Kashmir’s rapid slide towards cultural orthodoxy

Kashmir culture-The Dispatch

Few days back, there was a music concert organized at Srinagar’s famous Badami Bagh garden complex in Rainawari on the foot hills of Hari Parbat. The music concert, which among other performers hosted Kashmir’s famous female singer Shazia Bashir was suddenly attacked by a group of goons, who were apparently angered by what they perceived as open propagation of “shameful” and “un-Islamic” activities in a Muslim majority Kashmir. The venue was totally vandalized, chairs were thrown, stage and expensive music apparatus was damaged and artists like Shazia Bashir barely managed to escape with their lives.

So How did Kashmir reach such a bottom of cultural orthodoxy without anyone even questioning the same is a million-dollar question.

One of the most damaging aspects of the last thirty-year-old turmoil in Kashmir has been its rapid slide towards religious radicalism and nowhere has it been more pronounced than Kashmiri society’s physical transformation into orthodox Muslim community and its conservative attitude towards culture.

If one were to look at old photos of Kashmir from 1950s to early 1980s, one would find an entirely different kind of Kashmiri Muslim society than what we see today. The Arabization of Kashmir’s Muslim community that is today the dominant cultural identity marker was completely absent earlier. The Arabic middle eastern veils, burqas, abayas were either not that prominent or completely absent in large segment of Kashmiri Muslim population. The long orthodox beard worn by Muslim men was also very rare. In a way, while urban Kashmir was very liberal, progressive, modern and forward looking with most Muslim women and men not sporting veils, scarves or long beards, similarly rural Kashmir adhered to more traditional non-Arabic Kashmiri costume.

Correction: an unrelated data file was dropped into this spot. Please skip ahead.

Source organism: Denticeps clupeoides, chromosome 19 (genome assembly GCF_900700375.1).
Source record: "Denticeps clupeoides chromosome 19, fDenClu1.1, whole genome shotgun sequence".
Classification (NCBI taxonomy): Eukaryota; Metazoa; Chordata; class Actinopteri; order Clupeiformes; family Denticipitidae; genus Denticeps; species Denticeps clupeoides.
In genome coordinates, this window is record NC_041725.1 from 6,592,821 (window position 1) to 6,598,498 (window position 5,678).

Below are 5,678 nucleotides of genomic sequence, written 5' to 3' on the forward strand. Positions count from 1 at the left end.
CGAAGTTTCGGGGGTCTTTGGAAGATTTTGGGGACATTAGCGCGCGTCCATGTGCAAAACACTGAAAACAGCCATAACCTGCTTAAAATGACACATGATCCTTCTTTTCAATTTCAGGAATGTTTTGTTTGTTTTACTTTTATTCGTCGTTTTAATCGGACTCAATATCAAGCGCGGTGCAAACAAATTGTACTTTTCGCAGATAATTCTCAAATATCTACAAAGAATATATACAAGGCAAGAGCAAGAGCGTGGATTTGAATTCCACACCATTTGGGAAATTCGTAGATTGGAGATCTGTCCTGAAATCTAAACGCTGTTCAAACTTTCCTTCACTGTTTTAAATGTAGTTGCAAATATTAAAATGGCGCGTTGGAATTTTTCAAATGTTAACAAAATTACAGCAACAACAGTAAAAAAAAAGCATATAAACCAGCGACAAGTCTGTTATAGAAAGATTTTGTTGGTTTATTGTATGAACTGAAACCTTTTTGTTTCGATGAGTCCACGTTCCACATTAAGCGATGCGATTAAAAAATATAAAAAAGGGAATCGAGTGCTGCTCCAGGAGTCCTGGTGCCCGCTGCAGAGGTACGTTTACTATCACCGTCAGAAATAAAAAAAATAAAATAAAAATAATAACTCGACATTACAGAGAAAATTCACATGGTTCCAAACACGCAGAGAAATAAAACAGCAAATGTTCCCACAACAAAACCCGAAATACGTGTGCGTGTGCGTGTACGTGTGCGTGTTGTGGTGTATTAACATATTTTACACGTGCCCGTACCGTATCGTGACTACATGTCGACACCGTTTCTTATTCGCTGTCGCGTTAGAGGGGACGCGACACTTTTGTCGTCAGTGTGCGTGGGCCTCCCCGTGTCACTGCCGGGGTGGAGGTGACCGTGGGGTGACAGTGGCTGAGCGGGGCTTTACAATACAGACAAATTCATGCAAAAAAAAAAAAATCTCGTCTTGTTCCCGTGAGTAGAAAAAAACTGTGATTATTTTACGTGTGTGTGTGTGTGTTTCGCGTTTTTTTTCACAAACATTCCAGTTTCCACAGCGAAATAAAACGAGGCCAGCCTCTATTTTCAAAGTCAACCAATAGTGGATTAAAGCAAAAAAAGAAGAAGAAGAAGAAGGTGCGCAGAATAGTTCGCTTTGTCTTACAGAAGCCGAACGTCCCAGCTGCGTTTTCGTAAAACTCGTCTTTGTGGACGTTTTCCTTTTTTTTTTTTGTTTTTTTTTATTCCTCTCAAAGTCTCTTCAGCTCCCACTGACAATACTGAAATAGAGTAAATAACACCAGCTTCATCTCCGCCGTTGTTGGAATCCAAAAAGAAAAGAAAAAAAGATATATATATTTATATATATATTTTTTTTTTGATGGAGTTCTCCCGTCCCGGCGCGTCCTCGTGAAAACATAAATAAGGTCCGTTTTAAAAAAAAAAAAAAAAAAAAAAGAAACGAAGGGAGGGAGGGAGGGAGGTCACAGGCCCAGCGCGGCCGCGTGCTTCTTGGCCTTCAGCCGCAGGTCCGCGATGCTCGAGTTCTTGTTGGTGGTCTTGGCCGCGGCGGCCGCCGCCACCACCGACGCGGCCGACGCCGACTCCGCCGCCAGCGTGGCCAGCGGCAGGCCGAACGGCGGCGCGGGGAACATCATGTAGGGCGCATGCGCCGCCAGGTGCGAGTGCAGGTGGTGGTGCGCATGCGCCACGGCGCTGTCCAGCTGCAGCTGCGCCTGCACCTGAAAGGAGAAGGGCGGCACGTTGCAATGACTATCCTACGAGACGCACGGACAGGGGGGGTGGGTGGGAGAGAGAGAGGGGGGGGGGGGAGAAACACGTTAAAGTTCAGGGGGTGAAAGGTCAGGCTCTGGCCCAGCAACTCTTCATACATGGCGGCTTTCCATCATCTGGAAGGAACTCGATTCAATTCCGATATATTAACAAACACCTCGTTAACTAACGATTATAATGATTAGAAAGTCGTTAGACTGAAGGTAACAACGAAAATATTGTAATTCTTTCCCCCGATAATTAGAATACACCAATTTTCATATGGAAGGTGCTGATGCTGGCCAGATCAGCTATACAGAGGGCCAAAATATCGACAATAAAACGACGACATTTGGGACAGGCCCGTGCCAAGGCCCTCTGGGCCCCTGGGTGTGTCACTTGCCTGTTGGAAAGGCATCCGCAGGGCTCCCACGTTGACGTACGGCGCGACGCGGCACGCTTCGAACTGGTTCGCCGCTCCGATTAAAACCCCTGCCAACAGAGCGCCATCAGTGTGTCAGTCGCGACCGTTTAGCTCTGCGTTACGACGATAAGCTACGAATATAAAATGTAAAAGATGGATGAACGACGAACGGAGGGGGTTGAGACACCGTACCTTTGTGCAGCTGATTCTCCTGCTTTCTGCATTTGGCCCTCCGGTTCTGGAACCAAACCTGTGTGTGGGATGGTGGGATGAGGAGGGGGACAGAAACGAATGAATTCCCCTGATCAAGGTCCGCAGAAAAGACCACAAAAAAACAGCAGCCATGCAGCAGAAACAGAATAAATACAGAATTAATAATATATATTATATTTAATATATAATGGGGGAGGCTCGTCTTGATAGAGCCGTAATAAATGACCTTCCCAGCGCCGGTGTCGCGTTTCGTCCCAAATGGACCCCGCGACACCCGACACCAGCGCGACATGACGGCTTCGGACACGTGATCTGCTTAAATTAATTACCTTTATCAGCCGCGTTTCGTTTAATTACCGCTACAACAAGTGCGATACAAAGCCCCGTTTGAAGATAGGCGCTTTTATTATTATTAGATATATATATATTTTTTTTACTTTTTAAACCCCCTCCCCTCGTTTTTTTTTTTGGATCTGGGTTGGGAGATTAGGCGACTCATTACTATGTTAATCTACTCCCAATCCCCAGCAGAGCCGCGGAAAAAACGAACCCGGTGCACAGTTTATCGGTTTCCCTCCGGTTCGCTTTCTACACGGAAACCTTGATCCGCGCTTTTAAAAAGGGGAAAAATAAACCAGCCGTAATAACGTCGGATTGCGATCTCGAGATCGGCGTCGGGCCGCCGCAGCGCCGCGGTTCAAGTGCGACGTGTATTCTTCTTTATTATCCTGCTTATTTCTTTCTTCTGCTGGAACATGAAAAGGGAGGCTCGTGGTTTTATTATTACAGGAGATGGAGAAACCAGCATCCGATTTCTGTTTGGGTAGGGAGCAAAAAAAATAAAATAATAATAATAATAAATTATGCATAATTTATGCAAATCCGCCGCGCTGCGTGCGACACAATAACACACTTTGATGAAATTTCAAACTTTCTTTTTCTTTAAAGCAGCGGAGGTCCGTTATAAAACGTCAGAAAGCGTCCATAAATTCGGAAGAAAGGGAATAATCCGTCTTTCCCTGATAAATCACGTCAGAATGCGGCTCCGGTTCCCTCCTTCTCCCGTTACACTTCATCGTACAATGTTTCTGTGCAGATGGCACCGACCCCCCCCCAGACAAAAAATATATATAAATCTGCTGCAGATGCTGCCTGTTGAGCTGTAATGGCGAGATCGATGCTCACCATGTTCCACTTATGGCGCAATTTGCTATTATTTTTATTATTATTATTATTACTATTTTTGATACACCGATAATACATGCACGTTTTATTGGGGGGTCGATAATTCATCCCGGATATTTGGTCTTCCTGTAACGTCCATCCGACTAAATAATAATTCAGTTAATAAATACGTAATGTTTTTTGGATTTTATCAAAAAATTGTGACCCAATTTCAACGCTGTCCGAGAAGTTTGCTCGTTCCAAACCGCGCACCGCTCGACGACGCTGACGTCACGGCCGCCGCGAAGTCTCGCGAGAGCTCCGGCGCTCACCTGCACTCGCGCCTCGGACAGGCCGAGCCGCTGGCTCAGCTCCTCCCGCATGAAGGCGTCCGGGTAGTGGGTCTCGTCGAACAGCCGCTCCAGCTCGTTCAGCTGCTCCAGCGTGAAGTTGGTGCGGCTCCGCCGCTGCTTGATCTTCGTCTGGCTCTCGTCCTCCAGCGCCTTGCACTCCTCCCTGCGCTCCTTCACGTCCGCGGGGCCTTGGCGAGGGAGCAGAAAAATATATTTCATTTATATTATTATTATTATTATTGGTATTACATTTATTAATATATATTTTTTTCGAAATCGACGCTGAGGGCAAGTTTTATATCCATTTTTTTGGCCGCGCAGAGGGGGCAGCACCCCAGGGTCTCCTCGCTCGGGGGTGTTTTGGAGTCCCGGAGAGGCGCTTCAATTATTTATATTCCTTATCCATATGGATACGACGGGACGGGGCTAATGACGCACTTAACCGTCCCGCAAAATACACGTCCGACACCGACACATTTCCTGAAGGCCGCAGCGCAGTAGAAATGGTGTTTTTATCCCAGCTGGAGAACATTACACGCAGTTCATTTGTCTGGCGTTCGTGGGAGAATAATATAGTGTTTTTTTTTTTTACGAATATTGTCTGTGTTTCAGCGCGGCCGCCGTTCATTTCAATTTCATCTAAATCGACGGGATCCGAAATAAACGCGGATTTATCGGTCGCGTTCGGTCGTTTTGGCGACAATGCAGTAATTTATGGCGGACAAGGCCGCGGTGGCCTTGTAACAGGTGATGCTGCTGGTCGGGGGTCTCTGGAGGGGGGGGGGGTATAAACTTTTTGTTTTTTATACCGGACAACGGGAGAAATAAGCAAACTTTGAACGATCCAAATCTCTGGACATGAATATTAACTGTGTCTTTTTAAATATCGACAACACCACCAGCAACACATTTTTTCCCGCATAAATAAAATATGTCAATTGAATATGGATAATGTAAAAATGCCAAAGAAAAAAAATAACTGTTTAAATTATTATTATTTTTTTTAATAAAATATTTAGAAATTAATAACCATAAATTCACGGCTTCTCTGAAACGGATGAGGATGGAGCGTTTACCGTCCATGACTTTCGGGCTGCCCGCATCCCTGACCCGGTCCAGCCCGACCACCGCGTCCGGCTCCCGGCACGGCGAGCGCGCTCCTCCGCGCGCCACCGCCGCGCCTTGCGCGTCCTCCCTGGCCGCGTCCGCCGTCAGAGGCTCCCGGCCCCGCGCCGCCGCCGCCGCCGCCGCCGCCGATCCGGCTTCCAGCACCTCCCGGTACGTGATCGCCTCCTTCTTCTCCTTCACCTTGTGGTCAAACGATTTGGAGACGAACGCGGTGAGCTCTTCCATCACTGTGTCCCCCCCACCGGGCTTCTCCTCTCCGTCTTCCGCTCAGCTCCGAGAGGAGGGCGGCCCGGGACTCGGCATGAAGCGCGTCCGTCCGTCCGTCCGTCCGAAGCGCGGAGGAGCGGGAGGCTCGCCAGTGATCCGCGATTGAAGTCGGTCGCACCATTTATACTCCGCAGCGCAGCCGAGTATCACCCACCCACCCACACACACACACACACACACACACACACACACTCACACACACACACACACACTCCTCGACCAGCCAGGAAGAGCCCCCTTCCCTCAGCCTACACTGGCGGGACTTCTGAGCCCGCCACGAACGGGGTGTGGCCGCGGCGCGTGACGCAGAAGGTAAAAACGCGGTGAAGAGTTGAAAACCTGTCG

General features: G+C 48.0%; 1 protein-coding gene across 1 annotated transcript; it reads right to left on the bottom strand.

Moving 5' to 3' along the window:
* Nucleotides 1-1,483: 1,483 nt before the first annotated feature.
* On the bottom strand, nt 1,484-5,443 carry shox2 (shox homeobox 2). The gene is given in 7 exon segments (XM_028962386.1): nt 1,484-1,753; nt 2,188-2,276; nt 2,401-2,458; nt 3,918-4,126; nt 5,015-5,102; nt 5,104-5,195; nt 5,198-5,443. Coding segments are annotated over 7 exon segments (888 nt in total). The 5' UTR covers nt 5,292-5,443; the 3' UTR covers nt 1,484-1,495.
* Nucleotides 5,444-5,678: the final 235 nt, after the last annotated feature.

Things were even more relaxed in the field of music, dance, literary arts, movie, theatre, paintings etc. Take the example of Kashmir’s legendary modern abstract painter, Ghulam Rasool Santosh, whose abstract paintings on Hindu Shaivite concept of “tantra” made him and Kashmir famous all over the art world. His paintings continue to adorn Delhi’s modern art gallery.

But is it possible for a Kashmiri Muslim in today’s world to openly paint about Hindu Shaivite motifs without facing either social stigma or even threat to his life from religious radical elements? In 1970s Kashmiri Muslims could paint or write about Hindu themes, which is unthinkable today. The period from 1950s to early 1980s is also considered golden era in the blossoming of modern Kashmiri language literary traditions that includes not only poetry and literature but also critical literary writing, all of which came to abrupt halt in 1990, when there was a mass exodus of Kashmiri Pundit community from Srinagar.

The advent of turmoil also brought forced social orthodoxy and conservatism on Kashmiri Muslims, the first victims of which were Kashmir valley’s cinema halls. Kashmir used to be a thriving hub of movie production having its own Doordarshan station at a time when only few major Indian cities had TV stations. The cinema halls of Srinagar boasted of showing not only latest Bollywood movies but also English movies from UK and USA. Srinagar was the favorite “second home” of Bombay’s movie elite and mainland India’s business and cultural elite.